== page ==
We've all seen movies that make statements. About society, war, race, that kind of thing. Sylvester Stallone's Rambo begins with news footage of the situation in Burma, a voiceover re-enforcing the graphic images of death displayed on-screen, implying that Stallone wants his audience to be aware of the atrocities committed by Burmese soldiers. But thats not the real statement. Stallone's statement is violence. This time, its great fun on celluloid.
The opening frames of the movie itself paint a frightening picture. Burmese soldiers throw mines into paddy fields, forcing villagers to run towards them. As you can imagine, the consequences are bloody. In contrast to this, John Rambo is leading a relatively quiet existence as a boatman, catching snakes to be used in tournaments to supplement his income. Stallone keeps Rambo's dialogue to a minimum - again, a leading man/central character saying very little. Maybe Stallone expected a barrage of criticism if he allowed his character to get preachy. Keeping him solemn and taciturn, Rambo shows he's still got it by catching fish using a bow and arrow. Approached by a group of missionaries (representing Medicin Sans Frontiers?) seeking passage upriver, he is reluctant, considering their ideals unrealistic. Rambo knows full well of the atrocities committed by the soldiers, he just believes it futile to try and change the situation. The group’s leader, played by Julie Benz, convinces him to help.
Encountering violent rebels along the way, Rambo despatches them with cold precision. His hand forced, he does so without mercy, thinking only of saving his passengers. Now that he’s in it (again), he can’t turn back. Later, the group are captured, and Rambo tags along with the mercenaries hired to free them. The inclusion of the mercenaries, for me lends an air of unnecessary corniness to the film. Of course, the mercs are the most hackneyed bunch you’ve ever seen! Graham Mctavish, as the battle-weary Cockney SAS type, turns in a ridiculous performance as his character tries to wind Rambo up. These guys are straight out of a comic book. You think the characterisations couldn’t get any worse until Matthew Marsden (remember him?) pops up as ‘Schoolboy’, the nice guy Northern marksman who tries to break the ice between Rambo and the team. Marksman means sniper sequences, slick, boys-own style. My, those exploding heads look real.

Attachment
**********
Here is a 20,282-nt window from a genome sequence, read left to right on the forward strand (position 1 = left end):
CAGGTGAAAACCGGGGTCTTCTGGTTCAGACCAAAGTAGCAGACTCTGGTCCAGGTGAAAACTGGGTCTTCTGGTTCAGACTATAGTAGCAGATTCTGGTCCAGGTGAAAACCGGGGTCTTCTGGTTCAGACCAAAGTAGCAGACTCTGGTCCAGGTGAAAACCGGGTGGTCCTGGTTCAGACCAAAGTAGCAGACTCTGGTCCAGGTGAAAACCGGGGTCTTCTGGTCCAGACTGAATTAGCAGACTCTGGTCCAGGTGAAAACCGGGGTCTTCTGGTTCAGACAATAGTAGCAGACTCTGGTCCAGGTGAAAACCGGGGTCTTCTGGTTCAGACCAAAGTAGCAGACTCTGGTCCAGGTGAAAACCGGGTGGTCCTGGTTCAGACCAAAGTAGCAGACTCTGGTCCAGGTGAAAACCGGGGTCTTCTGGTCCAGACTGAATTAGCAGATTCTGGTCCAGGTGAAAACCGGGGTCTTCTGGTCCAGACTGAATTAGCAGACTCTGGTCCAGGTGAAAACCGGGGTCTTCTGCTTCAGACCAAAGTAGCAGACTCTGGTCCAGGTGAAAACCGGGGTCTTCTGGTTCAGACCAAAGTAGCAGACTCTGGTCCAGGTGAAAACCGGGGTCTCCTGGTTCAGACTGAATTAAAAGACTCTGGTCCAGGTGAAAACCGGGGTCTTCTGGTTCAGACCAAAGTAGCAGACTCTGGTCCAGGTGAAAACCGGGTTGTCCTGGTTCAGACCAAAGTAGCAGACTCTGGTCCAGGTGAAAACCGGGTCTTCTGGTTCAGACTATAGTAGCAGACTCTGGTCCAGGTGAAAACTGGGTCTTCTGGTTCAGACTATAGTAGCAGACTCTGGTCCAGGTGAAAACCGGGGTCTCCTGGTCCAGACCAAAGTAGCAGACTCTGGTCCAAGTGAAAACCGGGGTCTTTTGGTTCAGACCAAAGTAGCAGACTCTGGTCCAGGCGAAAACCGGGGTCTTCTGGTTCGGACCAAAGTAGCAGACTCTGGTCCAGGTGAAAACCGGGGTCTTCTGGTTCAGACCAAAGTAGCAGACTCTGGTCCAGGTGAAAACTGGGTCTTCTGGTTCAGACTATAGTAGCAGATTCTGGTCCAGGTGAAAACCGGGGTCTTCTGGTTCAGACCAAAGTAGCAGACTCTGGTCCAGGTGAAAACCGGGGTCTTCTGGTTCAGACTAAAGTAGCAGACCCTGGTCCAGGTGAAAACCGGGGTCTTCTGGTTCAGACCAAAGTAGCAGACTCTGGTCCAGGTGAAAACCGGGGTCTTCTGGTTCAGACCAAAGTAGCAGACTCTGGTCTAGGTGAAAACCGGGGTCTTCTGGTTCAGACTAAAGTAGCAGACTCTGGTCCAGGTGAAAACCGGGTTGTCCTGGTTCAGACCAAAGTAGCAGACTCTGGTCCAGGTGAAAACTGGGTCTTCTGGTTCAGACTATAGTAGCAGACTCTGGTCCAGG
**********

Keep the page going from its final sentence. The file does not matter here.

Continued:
The Burmese troops don’t come off very well either. Stallone paints them as evil bastards so he can obliterate them later. It begs the question: should I be cheering this on? After the fifth time of catching myself shouting “Yeah! Get em!” I realised it was ok. If Stallone wanted the violence over the top and cartoon-like, he got it. A mixture of CGI and squibs, the claret flies and the adrenaline pumps. I think Stallone realised the niche he had with this character, this film. Few movies like this get made these days, and if you don’t take it too seriously, there are some very well executed set pieces to enjoy.
This is the last gasp of a classic hero. Sure, the Rambo character is a little outdated, but if you stick him in a vaguely topical warzone setting, he performs. As with Rocky, the final shot ends the series with a bang. No need to update the character – he still does he thing as always. In my view, this is not a cynical movie – Stallone has earned his right to make this film. This is how a 60 year old veteran kicks ass. Indy take note!